The 2011 Nobel Prize for Chemistry has been awarded to Dan Shechtman from Technion – Israel institute of Technology for his discovery of quasicrystals – materials that have ordered but not periodic structures. Shechtman’s discovery, which he made in 1984 while studying a sample of aluminium manganese, generated huge excitement, confusion and significant opposition. The Journal of Applied Physics, for example, rejected Shechtman’s original paper detailing the discovery on the grounds that it would not interest the physicists who read the journal. Linus Pauling – a giant of 20th-century crystallography – also dismissed the findings.
Before Shechtman’s discovery, most researchers thought that long-range order in physical systems was impossible without periodicity. Atoms were believed to be packed inside crystals in symmetrical patterns that were repeated periodically over and over again – and that this repetition was required to obtain a crystal. However, Shechtman found that the atoms in his crystal were packed in a pattern that could not be repeated and yet had “10-fold” rotational symmetry.
A system is said to possess n-fold rotational symmetry if it looks the same after it has been rotated through 360/n degrees, which meant that Shechtman’s sample was unchanged after being rotated through 36 degrees. Before his discovery, a periodic system was only supposed to have either 1-, 2-, 3-, 4- or 6-fold rotational symmetry, with anything else forbidden by the laws of crystallography.
Since Shechtman’s breakthrough, however, hundreds of different quasicrystals have been found, including icosahedral quasicrystals that have 2-fold, 3-fold and 5-fold rotational symmetry. There are also octagonal (8-fold), decagonal (10-fold) and dodecagonal (12-fold) quasicrystals that exhibit “forbidden” rotational symmetries within 2D atomic layers but that are periodic in the direction perpendicular to these layers.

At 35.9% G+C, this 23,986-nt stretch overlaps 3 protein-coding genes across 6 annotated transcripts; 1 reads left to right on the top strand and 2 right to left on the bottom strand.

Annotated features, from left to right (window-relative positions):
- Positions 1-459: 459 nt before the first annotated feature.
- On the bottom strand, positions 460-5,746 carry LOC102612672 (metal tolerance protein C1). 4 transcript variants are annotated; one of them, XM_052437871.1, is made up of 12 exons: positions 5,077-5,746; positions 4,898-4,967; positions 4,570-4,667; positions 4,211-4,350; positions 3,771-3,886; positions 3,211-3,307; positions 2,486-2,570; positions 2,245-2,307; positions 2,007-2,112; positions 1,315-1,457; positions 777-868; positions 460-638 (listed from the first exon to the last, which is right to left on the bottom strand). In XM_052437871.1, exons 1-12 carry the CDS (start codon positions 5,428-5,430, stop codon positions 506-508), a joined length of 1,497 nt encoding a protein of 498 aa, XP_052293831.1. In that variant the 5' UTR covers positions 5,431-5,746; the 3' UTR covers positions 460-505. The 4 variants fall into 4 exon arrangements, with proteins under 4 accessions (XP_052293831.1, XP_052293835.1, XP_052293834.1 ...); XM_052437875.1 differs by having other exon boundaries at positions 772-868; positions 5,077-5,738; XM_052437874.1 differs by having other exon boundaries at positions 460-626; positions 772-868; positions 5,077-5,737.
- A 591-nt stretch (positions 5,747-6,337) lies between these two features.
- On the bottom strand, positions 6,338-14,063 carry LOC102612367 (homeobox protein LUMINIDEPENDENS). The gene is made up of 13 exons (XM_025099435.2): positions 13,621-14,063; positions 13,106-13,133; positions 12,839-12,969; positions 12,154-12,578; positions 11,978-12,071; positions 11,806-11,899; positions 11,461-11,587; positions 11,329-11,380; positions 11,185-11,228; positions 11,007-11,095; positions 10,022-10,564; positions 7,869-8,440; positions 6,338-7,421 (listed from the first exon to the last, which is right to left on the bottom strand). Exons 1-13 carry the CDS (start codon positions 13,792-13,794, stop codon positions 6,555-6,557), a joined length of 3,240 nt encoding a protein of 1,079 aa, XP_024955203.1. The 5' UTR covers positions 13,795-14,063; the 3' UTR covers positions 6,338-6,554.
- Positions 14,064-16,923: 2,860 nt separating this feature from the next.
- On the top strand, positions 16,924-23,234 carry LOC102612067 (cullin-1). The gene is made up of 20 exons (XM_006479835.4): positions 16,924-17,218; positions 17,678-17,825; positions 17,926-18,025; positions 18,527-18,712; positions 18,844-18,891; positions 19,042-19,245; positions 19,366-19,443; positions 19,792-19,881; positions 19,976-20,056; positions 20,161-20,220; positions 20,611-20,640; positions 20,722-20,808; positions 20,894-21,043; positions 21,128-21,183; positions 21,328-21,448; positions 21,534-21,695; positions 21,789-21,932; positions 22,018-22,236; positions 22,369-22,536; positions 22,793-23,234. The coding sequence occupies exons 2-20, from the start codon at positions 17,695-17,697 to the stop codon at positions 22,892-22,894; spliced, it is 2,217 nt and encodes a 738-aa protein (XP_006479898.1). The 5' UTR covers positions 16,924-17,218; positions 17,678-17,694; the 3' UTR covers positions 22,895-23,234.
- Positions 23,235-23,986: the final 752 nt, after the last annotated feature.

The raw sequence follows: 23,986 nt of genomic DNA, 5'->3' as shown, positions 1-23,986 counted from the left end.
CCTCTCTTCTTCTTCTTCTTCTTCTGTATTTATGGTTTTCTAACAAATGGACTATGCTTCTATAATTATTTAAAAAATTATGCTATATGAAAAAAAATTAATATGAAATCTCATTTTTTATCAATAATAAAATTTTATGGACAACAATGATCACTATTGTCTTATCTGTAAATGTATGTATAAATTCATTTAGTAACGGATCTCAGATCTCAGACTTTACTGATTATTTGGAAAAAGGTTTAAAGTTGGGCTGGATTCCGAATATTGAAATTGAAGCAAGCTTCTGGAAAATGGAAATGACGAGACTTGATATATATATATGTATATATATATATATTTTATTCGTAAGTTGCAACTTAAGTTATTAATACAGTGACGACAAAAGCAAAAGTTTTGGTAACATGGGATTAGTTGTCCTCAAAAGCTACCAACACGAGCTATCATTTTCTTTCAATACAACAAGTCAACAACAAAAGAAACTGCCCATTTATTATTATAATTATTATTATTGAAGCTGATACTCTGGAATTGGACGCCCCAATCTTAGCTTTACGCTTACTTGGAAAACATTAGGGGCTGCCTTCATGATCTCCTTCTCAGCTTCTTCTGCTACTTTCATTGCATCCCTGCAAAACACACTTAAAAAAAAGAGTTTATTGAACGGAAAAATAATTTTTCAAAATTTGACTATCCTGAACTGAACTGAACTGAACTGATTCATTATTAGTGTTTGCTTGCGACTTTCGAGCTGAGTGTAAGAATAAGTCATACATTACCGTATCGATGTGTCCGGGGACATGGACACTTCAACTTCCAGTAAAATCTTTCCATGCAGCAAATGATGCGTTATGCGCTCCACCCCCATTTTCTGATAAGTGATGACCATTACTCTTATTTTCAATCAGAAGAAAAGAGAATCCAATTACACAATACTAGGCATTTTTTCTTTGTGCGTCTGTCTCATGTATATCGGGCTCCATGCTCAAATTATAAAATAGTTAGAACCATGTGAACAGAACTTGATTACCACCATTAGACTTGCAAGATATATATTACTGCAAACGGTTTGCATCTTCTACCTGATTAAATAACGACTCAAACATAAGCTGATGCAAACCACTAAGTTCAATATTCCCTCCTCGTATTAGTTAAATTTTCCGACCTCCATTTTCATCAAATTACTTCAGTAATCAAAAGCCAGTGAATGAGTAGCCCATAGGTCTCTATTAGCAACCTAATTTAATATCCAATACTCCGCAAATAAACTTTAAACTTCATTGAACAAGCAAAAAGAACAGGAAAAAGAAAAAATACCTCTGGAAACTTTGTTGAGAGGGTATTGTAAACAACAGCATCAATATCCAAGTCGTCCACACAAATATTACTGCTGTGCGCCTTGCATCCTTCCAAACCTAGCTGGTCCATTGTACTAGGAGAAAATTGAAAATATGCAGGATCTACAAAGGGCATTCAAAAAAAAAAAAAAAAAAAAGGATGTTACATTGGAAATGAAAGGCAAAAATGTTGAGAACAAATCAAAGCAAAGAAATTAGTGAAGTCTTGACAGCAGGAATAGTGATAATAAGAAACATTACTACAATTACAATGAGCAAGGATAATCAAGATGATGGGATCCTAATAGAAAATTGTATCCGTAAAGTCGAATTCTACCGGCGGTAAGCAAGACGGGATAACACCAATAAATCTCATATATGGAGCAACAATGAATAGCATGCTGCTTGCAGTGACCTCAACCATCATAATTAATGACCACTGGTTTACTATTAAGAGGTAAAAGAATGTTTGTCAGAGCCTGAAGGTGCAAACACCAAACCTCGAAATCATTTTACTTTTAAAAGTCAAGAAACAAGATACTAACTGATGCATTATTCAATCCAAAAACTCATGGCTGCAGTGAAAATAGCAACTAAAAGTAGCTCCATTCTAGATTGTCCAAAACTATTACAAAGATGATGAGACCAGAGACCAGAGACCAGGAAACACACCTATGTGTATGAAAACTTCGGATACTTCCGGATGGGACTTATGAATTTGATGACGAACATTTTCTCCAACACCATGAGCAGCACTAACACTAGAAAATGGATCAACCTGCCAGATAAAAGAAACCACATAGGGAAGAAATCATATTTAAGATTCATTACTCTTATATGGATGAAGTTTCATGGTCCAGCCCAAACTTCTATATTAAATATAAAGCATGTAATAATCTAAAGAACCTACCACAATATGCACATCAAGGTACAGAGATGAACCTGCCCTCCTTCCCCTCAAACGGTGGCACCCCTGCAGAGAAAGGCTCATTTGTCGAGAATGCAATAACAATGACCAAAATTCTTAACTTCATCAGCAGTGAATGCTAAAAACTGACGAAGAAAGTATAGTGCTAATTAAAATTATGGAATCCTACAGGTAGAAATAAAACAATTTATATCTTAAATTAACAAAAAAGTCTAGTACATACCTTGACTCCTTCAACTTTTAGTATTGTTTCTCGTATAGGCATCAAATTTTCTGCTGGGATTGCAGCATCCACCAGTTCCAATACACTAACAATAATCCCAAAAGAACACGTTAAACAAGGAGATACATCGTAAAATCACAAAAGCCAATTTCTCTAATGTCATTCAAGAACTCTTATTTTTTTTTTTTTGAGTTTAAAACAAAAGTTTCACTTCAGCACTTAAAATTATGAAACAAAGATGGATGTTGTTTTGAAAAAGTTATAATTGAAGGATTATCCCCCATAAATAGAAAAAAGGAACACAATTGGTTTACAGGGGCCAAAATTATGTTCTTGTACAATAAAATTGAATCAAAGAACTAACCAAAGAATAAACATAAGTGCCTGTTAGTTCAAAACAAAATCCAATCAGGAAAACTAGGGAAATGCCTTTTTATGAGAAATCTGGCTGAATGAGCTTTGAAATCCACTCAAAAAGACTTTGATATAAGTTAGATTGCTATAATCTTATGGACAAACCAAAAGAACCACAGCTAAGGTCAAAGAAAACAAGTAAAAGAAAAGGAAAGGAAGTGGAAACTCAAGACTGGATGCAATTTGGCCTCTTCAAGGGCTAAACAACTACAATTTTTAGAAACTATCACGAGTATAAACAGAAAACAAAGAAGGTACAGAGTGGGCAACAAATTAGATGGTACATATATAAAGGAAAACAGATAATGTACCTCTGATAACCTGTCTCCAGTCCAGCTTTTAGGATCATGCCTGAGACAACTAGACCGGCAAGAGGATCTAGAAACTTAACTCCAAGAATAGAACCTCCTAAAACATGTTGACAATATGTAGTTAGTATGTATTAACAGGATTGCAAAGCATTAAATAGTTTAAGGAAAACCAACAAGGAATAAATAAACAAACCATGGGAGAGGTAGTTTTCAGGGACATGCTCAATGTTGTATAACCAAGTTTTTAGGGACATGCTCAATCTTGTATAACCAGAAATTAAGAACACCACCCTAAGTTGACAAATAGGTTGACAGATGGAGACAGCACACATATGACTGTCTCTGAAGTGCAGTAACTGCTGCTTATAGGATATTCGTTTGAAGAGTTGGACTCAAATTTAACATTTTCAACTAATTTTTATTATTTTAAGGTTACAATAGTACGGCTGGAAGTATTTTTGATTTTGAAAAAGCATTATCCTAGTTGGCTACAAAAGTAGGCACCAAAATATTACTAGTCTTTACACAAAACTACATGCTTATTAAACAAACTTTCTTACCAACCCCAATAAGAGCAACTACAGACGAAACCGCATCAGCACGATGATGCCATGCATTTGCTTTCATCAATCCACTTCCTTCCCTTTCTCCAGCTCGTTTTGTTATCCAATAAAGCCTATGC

In awarding the prize, the Royal Swedish Academy of Sciences says in a statement that Shechtman “had to fight a fierce battle against established science” to have his finding accepted as “the configuration found in quasicrystals was considered impossible”. It adds that this year’s Nobel prize has “fundamentally altered how chemists conceive of solid matter”.
Order from disorder
Shechtman announced his controversial discovery while on sabbatical in the US at the National Bureau of Standards in Washington, DC, where he was investigating the properties of mixtures of metals that had been melted together and rapidly cooled. Opposition to his finding was fierce, with Pauling, for example, suggesting that the observed diffraction pattern was caused by five crystals rotated by 72 degrees relative to one other, rather than being caused by just one crystal with 10-fold symmetry.
But these early doubts were soon swept away by new experimental evidence, and Shechtman’s paper – which was finally published in Physical Review Letters in November 1984 – has since become one of the most-cited research articles in the scientific literature.
Indeed, quasicrystals have led to important discoveries in disciplines as diverse as nanoscience and supramolecular chemistry. Photonic “metamaterials” based on quasicrystals may one day even replace semiconductor devices to make all-optical circuits for communication and information technologies, while quasiperiodic arrays of electronic spins could reveal new aspects of magnetism for spintronics applications.
The “right decision”
Before Shechtman’s discovery, mathematicians were well aware that some functions had the property of being “almost periodic” and that the mathematical basis of this “aperiodicity” had been outlined in 1933 by Harald Bohr (the brother of Niels Bohr). Indeed, quasiperiodic functions are a subset of the family of almost-periodic functions, with the most famous quasiperiodic pattern being Penrose tiling, which was discovered by Roger Penrose of Oxford University in 1974. Penrose tiling is not periodic, since sliding an exact copy of the pattern around will never produce an exact match.
Physicist Rónán McGrath from the University of Liverpool in the UK, who has studied quasicrystals for the last 12 years, says Shechtman’s award is “well deserved” and the right decision, even though the term “quasicrystal” was actually coined by the theorists Paul Steinhardt and Dov Levine at the University of Pennsylvania in the US. “Shechtman persisted in believing what he had was genuine,” says McGrath. “He managed to convince the community that he was correct all along. It is right that Shechtman alone is awarded.”
Renee Diehl from Penn State University in the US agrees that the prize is well deserved. “Shechtman was very astute to recognize that he had discovered a new form of crystalline matter,” he says. “This discovery completely changed how we think of crystalline matter and even necessitated a new definition for the term ‘crystal’.”
Born in 1941 in Tel Aviv, Shechtman graduated from the Technion in 1966 with a degree in mechanical engineering and then completed a PhD in materials engineering at the institute in 1972. After a postdoc in the US at the Aerospace Research Laboratories, Ohio, he returned to the Technion in 1975 where he has worked ever since. He was also awarded the Wolf Prize for Physics in 1999.